We all know that friendship is a wonderful thing in life. But, did you know that multiple studies support the important role it plays in health and wellbeing as you age?
Friendship and socialization has been linked with enormous health benefits. On the other hand, being lonely has been compared to smoking a pack of cigarettes a day because of its detriment to your health. Even people facing serious health defects, who had a good network of friends, did well physically compared to others who lacked socialization.
Friendship can even boost your immune system! Good sleep and heart health are also facilitated by friendship.
Friendship has an added benefit in that people around you can help encourage you in healthy habits, such as exercise.
Having a close friend is powerful in fighting stress and depression, according to MissouriFamilies.org. Strength of social bonds even in other primates, has been seen to be a leading factor in longevity.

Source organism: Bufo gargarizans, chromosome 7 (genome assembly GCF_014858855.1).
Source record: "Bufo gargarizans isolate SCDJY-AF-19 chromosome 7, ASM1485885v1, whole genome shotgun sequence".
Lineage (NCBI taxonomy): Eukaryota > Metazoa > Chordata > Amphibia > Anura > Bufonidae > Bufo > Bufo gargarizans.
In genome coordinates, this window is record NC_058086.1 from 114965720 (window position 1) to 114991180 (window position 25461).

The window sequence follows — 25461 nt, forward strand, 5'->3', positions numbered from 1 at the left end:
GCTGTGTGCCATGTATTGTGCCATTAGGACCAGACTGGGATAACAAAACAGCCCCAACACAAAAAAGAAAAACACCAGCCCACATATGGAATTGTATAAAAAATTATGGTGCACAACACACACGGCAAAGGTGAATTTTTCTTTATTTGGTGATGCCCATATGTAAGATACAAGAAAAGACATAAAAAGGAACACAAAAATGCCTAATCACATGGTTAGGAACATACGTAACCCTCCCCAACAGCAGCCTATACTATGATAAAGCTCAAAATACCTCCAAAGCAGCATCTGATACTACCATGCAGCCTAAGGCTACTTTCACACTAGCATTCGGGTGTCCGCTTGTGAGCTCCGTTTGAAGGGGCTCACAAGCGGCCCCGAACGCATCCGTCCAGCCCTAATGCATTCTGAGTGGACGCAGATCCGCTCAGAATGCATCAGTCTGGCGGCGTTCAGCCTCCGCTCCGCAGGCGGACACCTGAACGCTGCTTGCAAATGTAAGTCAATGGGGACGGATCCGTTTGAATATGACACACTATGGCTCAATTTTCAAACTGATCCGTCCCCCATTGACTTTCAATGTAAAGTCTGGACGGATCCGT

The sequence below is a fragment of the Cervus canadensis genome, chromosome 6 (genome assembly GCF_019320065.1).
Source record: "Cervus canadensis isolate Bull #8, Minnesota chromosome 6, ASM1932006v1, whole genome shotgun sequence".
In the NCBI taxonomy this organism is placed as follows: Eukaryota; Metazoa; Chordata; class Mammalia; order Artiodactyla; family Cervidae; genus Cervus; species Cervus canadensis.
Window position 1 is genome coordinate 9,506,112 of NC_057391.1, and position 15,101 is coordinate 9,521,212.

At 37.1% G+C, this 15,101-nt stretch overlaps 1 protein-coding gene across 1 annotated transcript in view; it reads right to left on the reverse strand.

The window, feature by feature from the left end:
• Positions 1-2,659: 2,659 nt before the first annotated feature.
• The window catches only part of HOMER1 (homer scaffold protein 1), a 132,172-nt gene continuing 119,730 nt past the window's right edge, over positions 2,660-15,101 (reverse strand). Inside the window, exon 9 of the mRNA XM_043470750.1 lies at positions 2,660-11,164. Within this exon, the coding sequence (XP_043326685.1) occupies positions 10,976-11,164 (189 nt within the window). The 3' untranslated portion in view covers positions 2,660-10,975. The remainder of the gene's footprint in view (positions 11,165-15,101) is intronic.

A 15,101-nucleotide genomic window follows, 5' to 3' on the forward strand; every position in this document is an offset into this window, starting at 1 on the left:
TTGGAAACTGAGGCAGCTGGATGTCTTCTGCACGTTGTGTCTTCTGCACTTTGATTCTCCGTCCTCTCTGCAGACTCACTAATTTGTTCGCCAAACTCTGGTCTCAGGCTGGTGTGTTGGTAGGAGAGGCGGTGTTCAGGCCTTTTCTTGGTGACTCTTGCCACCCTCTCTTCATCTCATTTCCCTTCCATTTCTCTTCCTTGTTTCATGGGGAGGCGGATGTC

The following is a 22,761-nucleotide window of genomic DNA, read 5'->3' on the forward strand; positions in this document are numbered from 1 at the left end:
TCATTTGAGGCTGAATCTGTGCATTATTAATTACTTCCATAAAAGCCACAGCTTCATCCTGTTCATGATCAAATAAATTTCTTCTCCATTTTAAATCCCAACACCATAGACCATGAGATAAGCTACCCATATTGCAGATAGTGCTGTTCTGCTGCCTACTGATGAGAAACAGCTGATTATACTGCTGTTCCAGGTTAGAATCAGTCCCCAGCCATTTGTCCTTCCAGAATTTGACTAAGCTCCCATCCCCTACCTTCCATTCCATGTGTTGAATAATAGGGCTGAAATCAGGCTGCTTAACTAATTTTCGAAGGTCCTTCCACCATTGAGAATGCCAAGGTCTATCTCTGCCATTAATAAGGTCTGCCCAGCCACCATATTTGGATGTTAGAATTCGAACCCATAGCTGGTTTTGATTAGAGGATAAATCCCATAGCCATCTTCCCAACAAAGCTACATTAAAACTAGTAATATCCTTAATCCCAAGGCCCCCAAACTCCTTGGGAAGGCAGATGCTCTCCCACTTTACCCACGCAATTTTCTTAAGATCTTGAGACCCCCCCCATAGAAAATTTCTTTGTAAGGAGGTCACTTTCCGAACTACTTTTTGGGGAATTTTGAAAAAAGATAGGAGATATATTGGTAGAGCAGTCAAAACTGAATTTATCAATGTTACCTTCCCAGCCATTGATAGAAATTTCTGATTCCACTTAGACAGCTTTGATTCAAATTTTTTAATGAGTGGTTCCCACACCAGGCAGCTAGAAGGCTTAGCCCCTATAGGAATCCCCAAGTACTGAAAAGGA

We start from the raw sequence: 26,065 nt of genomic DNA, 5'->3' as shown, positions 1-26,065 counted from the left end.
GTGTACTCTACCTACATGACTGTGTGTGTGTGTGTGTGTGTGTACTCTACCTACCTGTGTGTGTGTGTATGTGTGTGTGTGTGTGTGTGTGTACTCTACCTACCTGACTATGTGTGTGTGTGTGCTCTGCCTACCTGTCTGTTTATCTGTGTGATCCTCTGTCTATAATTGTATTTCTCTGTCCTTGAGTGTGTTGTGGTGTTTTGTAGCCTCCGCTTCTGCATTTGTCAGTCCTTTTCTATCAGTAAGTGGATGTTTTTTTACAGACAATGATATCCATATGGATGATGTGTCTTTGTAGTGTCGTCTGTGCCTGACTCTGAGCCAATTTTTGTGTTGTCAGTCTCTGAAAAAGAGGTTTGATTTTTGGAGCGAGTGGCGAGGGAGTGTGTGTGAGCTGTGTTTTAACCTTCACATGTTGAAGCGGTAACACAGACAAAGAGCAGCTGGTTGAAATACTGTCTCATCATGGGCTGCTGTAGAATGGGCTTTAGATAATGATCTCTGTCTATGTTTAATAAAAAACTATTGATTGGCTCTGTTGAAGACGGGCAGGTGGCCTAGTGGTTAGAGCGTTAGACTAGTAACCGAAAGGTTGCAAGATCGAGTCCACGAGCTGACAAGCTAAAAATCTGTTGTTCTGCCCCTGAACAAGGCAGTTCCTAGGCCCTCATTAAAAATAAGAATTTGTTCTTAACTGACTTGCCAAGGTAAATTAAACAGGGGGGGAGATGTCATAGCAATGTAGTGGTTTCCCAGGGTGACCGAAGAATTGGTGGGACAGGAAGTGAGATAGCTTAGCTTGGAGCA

In a study of almost 300,000 people, friends were found to be even more important than family in well-being and functioning. Friendship is a powerful impetus for good in the sphere of both physical and mental health. Strain in friendship has been found to lead to impaired health. Feelings of loneliness, on the other hand, can increase with age. It’s even said that the importance of friendship grows as you get older.
It is sometimes difficult for elderly people to make friends. They are often not as able to get out and about, and sometimes face disabilities that place limits on them. At the same time, it is well-known that reduced social contact is harmful. However, this is often overlooked in circumstances when elderly people live alone at home. Physical contact is so important. If you have a loved one who struggles with loneliness, remember the importance of physical contact. Outings are also helpful in lifting mood. Prolonged solitude can be detrimental.
Friends provide support that even family members may not be able to give. They may be going through a similar difficulty, dealing with there age-related limitations. They can relate with you in a special way, unlike adult children who have not yet gone through the aging process as you are. Additionally, an older person can gain from wisdom and insight a friend in their own peer group can offer.
It has been found that friendships are more effective in wellbeing among the elderly even than close family! For one thing, younger family members are often busy with their own lives and have limited time to devote to an aging parent or relative.